If the Bears opt to wait until the second or third round to address the position, then you're looking at Davis Mills, Kellen Mond or Kyle Trask as potential options. Of this group, Mond intrigues me the most because of his big arm, athleticism and experience level (44 starts), but accuracy and decision making can be problematic at times. Mills is also interesting as a poor man's Mac Jones but lacks experience (11 starts) and has had injury issues. Trask is accurate and put up good numbers with the playmakers he had at Florida but lacks mobility and isn't great at anything in particular. I think Pace is itching to do something big on Thursday night, but the stars would have to align for him to be able to get one of the top five signal callers. If he can't, hey, maybe he'll throw his next three drafts at the Seahawks for Russell Wilson. More realistically though, if the top five quarterbacks are gone, I could see the Bears trading down to get more picks and fill more holes. If the Bears wait until the second round (at #52 overall), they may need to trade ahead of Washington, which has the 51st pick and may also want a quarterback.

 

Runningback (need: low-medium)

On March 24th, the Bears signed free agent RB Damien Williams to a one-year deal. Because he sat out 2020 due to COVID concerns, his last action was in Super Bowl LIV, where he scored twice. With RB Cordarrelle Patterson leaving for the Falcons and RB Tarik Cohen coming off ACL surgery, the team needed to add some depth here behind RB David Montgomery. This signing makes tailback a lower priority in the draft, though it's still possible the team may take one in the later rounds.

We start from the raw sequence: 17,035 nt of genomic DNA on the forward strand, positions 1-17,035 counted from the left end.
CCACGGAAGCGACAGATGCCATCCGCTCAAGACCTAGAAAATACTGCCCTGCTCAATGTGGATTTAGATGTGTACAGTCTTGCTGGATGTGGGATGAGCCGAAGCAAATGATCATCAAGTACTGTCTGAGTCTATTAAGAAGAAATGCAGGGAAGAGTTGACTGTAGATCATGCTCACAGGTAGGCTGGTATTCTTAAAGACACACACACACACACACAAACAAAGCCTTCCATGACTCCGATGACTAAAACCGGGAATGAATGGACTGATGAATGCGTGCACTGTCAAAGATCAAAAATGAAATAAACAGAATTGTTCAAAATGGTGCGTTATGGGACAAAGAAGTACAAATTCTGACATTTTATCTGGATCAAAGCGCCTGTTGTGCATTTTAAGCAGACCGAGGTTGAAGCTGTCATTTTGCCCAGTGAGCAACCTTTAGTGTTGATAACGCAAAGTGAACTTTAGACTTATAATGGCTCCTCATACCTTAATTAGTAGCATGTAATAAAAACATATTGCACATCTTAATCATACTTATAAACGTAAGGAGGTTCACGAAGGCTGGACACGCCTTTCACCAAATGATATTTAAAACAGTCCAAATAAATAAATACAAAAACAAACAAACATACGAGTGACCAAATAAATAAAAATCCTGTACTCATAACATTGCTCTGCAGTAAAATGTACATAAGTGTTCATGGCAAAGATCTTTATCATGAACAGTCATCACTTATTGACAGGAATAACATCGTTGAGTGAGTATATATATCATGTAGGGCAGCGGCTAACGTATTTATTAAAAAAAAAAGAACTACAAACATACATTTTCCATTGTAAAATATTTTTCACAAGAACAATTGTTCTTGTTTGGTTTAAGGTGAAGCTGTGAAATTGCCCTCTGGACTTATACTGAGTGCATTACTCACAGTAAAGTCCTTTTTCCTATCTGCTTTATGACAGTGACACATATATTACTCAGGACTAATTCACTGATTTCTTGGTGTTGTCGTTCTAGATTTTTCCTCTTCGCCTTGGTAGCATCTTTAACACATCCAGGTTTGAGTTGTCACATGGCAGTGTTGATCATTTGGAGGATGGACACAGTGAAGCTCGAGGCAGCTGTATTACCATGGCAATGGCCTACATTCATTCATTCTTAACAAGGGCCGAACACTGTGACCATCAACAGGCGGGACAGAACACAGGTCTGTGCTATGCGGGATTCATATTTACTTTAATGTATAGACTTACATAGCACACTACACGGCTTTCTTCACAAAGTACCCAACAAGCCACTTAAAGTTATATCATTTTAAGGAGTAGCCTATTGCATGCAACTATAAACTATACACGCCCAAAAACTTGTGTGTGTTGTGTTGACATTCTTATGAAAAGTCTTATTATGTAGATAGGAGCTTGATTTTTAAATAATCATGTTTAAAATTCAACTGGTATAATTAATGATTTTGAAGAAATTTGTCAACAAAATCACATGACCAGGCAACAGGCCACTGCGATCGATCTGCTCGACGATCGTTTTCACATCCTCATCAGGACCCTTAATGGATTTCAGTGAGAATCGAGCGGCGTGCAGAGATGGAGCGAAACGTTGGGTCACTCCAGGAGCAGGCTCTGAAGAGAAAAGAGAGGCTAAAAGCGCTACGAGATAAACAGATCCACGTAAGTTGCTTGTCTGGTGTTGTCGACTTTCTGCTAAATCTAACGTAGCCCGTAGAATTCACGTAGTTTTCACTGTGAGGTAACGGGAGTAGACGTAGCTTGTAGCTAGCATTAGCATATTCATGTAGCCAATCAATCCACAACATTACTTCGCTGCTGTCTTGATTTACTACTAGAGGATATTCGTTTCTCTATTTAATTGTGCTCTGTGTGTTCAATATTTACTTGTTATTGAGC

Wide receiver (need: high)

The fact that the Bears went hard after Kenny Golladay in free agency last month would seem to indicate that the front office has placed an emphasis on adding more playmakers. WR Allen Robinson signed his franchise tender, but we still don't know for sure whether he will play this season, sit out some or all of it, or force a trade. WR Anthony Miller is still on the trade block, so the closest thing the Bears have to a sure thing here is WR Darnell Mooney, who is coming off an impressive rookie season. LSU's Ja'Marr Chase is considered by many to be the top receiver in this draft and won't be there for the Bears at #20. Jaylen Waddle is expected be a top 10-15 pick. His Alabama teammate, Devonta Smith, has top ten talent, but there are concerns about his size at 6-0 166. If he somehow fell to #20 (unlikely but not impossible), would the Bears consider taking him when Mooney is already pretty skinny himself at 5-11 174? If it was up to me, I would. The guy just knows how to create separation and get open, and his numbers in 2020 were mind boggling, especially in the national championship game against Ohio State.